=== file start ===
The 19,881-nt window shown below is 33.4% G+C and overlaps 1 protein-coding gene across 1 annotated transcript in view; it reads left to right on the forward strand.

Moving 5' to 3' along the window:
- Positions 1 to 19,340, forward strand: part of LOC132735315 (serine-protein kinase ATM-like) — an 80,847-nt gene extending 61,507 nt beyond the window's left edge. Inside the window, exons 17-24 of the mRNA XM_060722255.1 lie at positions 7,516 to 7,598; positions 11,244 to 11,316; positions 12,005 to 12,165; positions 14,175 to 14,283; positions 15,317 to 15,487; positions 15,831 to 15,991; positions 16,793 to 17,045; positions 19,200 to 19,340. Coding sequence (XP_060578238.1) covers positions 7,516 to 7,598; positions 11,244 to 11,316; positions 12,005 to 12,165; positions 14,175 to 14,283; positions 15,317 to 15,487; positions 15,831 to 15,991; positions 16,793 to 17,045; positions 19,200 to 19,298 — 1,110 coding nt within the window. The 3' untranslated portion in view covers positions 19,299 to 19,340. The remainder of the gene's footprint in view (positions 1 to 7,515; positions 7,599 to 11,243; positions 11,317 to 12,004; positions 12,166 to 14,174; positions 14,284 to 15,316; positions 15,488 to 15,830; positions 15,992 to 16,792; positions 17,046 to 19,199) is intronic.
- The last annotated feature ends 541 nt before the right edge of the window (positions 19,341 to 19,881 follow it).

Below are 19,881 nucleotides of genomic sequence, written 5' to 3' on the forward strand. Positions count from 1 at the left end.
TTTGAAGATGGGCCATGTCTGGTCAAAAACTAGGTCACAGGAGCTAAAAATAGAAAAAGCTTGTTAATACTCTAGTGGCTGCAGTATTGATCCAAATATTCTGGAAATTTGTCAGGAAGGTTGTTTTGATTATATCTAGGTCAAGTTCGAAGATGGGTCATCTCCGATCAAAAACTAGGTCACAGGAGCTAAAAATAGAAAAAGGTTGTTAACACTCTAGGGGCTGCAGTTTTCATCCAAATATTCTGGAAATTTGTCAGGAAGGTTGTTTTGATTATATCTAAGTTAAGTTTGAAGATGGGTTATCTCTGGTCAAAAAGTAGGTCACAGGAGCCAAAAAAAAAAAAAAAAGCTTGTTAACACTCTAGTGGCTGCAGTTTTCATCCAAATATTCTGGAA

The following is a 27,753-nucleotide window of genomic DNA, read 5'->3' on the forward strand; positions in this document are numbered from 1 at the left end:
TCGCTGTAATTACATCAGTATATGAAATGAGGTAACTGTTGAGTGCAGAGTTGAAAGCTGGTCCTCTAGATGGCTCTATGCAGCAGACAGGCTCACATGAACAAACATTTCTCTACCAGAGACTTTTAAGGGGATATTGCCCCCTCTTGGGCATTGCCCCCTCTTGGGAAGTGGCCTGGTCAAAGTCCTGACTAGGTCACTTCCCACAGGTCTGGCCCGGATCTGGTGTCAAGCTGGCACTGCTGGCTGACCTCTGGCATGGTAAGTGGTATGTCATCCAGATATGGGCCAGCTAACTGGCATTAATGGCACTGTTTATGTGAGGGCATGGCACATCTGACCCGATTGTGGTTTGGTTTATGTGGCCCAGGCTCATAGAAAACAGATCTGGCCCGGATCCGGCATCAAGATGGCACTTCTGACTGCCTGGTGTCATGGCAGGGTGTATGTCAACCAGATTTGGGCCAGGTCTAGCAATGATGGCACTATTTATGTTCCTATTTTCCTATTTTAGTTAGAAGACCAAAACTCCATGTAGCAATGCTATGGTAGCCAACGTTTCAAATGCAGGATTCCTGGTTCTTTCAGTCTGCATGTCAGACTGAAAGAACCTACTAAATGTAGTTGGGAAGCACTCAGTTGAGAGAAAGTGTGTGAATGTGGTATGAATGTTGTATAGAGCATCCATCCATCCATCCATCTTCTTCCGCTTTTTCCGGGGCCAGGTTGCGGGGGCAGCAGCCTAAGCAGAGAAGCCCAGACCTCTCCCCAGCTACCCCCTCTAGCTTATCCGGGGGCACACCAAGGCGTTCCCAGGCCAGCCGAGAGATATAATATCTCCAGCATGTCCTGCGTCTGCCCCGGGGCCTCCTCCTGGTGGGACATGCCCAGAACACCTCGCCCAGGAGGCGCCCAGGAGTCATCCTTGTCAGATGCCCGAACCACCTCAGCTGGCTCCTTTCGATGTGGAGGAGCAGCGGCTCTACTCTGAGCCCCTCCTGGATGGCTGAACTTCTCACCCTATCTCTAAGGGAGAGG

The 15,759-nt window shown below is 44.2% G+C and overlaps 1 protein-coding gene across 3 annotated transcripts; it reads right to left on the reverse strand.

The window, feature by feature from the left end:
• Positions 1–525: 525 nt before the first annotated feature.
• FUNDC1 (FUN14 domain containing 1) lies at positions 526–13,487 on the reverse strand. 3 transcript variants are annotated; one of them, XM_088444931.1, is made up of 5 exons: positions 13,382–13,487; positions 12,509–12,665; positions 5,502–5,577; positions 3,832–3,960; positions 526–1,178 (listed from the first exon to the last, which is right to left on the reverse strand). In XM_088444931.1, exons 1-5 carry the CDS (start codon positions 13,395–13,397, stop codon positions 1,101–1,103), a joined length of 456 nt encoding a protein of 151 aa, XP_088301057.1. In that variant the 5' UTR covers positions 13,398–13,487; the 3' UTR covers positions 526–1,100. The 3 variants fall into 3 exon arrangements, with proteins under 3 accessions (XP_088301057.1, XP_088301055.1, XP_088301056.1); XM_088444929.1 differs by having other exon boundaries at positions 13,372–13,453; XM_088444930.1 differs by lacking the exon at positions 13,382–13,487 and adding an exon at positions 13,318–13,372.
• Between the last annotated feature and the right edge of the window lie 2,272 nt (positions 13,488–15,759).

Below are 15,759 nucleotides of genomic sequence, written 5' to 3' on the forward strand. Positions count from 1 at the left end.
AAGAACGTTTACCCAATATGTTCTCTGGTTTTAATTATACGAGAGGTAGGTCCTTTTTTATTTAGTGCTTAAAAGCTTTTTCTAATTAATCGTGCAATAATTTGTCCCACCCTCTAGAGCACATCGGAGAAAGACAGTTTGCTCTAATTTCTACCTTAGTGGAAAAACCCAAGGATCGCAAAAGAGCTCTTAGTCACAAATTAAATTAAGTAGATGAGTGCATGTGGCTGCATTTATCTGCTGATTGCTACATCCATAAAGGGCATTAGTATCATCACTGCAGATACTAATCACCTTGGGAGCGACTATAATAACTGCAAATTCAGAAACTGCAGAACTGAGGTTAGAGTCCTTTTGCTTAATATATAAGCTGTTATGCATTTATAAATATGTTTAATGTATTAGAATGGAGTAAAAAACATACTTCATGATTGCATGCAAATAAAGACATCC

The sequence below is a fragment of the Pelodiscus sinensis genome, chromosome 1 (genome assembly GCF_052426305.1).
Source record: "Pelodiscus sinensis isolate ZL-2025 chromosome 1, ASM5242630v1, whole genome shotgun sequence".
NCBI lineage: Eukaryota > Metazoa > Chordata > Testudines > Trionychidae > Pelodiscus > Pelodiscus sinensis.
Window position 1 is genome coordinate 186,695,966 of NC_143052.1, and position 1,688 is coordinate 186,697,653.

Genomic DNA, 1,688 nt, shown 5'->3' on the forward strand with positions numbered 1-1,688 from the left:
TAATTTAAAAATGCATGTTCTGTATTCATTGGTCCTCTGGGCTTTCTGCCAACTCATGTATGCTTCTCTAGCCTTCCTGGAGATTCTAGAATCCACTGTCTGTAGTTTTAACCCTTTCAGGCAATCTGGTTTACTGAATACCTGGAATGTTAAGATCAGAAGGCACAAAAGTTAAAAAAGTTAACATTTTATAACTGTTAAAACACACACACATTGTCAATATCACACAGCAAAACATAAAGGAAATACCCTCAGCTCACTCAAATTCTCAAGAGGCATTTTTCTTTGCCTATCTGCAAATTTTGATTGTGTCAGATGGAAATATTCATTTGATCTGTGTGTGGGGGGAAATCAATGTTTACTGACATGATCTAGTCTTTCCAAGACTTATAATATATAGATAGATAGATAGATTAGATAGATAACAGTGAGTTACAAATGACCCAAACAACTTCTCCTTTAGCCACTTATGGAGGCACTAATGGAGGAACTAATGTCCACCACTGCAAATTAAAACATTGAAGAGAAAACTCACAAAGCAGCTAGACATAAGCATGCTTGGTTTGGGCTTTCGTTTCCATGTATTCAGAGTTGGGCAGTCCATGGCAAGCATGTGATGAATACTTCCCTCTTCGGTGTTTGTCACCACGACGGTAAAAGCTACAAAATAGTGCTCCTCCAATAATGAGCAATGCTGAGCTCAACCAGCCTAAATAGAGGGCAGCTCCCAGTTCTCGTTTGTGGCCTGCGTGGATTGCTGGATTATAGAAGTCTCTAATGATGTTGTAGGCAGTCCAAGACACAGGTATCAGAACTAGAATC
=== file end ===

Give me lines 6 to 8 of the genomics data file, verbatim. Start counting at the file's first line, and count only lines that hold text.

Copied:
TTTGAAGATGGGCCATGTCTGGTCAAAAACTAGGTCACAGGAGCTAAAAATAGAAAAAGCTTGTTAATACTCTAGTGGCTGCAGTATTGATCCAAATATTCTGGAAATTTGTCAGGAAGGTTGTTTTGATTATATCTAGGTCAAGTTCGAAGATGGGTCATCTCCGATCAAAAACTAGGTCACAGGAGCTAAAAATAGAAAAAGGTTGTTAACACTCTAGGGGCTGCAGTTTTCATCCAAATATTCTGGAAATTTGTCAGGAAGGTTGTTTTGATTATATCTAAGTTAAGTTTGAAGATGGGTTATCTCTGGTCAAAAAGTAGGTCACAGGAGCCAAAAAAAAAAAAAAAAGCTTGTTAACACTCTAGTGGCTGCAGTTTTCATCCAAATATTCTGGAA

The following is a 27,753-nucleotide window of genomic DNA, read 5'->3' on the forward strand; positions in this document are numbered from 1 at the left end:
TCGCTGTAATTACATCAGTATATGAAATGAGGTAACTGTTGAGTGCAGAGTTGAAAGCTGGTCCTCTAGATGGCTCTATGCAGCAGACAGGCTCACATGAACAAACATTTCTCTACCAGAGACTTTTAAGGGGATATTGCCCCCTCTTGGGCATTGCCCCCTCTTGGGAAGTGGCCTGGTCAAAGTCCTGACTAGGTCACTTCCCACAGGTCTGGCCCGGATCTGGTGTCAAGCTGGCACTGCTGGCTGACCTCTGGCATGGTAAGTGGTATGTCATCCAGATATGGGCCAGCTAACTGGCATTAATGGCACTGTTTATGTGAGGGCATGGCACATCTGACCCGATTGTGGTTTGGTTTATGTGGCCCAGGCTCATAGAAAACAGATCTGGCCCGGATCCGGCATCAAGATGGCACTTCTGACTGCCTGGTGTCATGGCAGGGTGTATGTCAACCAGATTTGGGCCAGGTCTAGCAATGATGGCACTATTTATGTTCCTATTTTCCTATTTTAGTTAGAAGACCAAAACTCCATGTAGCAATGCTATGGTAGCCAACGTTTCAAATGCAGGATTCCTGGTTCTTTCAGTCTGCATGTCAGACTGAAAGAACCTACTAAATGTAGTTGGGAAGCACTCAGTTGAGAGAAAGTGTGTGAATGTGGTATGAATGTTGTATAGAGCATCCATCCATCCATCCATCTTCTTCCGCTTTTTCCGGGGCCAGGTTGCGGGGGCAGCAGCCTAAGCAGAGAAGCCCAGACCTCTCCCCAGCTACCCCCTCTAGCTTATCCGGGGGCACACCAAGGCGTTCCCAGGCCAGCCGAGAGATATAATATCTCCAGCATGTCCTGCGTCTGCCCCGGGGCCTCCTCCTGGTGGGACATGCCCAGAACACCTCGCCCAGGAGGCGCCCAGGAGTCATCCTTGTCAGATGCCCGAACCACCTCAGCTGGCTCCTTTCGATGTGGAGGAGCAGCGGCTCTACTCTGAGCCCCTCCTGGATGGCTGAACTTCTCACCCTATCTCTAAGGGAGAGG